When debugging your checker implementation or BugReporterVisitors, you’d call clang directly with a command line similar to this: “clang -cc1 -analyze -analyzer-checker=core -analyzer-output=text”. You can add your checker after the “core” package on the command line. Also, note that the text output might be different from what you see in HTML or plist and it should only be used for debugging.

Yes, perfect! I had googled and tried “-analyzer-output=html”, which gave me absolutely nothing. I struggled to find anything that would output the notes, but that does it. Thanks!

OK, I'm still having a hard time getting useful results from this,
even when I use scan-build.

We use SCons for our build system. When I run 'scan-build scons
<args>', my build runs for a long time and reports various warnings
from the analysis as it runs.

When the whole thing finally finishes, scan-build claims that there is
nothing to report and I'm left with a bunch of *.plist directories in
the current directory from where I invoked scan-build.

If I look in these .plist directories, there are HTML files that
contain a report of the different warnings that were reported during
the build process.

So, I'm confused.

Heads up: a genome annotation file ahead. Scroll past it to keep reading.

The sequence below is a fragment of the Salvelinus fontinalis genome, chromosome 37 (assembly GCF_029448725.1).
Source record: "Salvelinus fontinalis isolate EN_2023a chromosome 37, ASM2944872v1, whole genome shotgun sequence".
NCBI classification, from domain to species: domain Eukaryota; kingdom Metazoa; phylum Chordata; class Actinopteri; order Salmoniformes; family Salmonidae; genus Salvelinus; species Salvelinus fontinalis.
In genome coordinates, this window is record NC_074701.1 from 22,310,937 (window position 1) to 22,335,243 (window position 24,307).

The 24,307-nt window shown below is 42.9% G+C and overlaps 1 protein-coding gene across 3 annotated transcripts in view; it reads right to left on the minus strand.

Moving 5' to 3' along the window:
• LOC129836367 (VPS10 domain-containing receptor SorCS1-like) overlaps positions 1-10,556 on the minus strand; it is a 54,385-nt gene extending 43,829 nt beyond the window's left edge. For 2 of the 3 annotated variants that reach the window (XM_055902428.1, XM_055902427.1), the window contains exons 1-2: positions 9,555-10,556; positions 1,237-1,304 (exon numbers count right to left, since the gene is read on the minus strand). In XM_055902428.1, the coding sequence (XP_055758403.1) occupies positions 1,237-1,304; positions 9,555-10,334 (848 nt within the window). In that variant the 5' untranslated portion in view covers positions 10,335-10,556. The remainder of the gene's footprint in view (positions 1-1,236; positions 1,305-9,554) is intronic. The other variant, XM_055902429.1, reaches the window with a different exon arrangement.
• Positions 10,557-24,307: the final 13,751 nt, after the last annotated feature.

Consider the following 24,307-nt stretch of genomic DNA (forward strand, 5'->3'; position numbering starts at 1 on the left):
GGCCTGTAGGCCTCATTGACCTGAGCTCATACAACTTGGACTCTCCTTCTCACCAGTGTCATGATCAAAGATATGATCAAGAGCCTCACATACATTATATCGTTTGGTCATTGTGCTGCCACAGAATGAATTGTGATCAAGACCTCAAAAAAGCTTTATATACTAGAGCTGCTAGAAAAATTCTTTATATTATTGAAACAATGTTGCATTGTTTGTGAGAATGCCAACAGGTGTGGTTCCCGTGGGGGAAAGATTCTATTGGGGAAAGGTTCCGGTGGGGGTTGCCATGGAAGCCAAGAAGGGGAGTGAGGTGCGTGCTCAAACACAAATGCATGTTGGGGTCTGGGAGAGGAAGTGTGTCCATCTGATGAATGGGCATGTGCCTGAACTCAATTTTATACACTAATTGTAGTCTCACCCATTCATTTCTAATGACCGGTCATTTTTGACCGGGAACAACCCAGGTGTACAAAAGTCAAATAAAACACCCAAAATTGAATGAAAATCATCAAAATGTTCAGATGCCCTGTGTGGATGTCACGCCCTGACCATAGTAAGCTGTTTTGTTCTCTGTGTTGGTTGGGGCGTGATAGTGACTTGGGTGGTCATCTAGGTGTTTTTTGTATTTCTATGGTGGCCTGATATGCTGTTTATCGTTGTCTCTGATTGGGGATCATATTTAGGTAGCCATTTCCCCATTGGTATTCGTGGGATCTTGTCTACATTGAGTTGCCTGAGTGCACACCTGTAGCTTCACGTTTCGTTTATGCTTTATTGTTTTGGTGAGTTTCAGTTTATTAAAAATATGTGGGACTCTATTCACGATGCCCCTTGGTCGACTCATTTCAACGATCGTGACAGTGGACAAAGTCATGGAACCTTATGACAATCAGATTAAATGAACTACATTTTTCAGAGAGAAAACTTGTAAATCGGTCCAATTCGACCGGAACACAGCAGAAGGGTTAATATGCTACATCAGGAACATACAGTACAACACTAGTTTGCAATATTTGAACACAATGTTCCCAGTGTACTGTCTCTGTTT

1) Why does scan-build claim there is nothing wrong when clearly a
bunch of analysis warnings were emitted during the build process?

2) Why are these .plist directories laying around?

I would recomment starting by replacing scons, but at the very least
sure that your construct honors CC etc from environment.

Joerg

In article <20131119113333.GA5152@britannica.bec.de>,
    Joerg Sonnenberger <joerg@britannica.bec.de> writes:

> We use SCons for our build system. When I run 'scan-build scons
> <args>', my build runs for a long time and reports various warnings
> from the analysis as it runs.

I would recomment starting by replacing scons, but at the very least
sure that your construct honors CC etc from environment.

Sorry, but suggesting someone replace their build system is not
going to be taken seriously. This also runs contrary to the entire
point of scan-build.

If my build environment wasn't getting clang for compilation, then I
wouldn't be getting clang analysis diangostics in the output of the
build as I already stated was happening.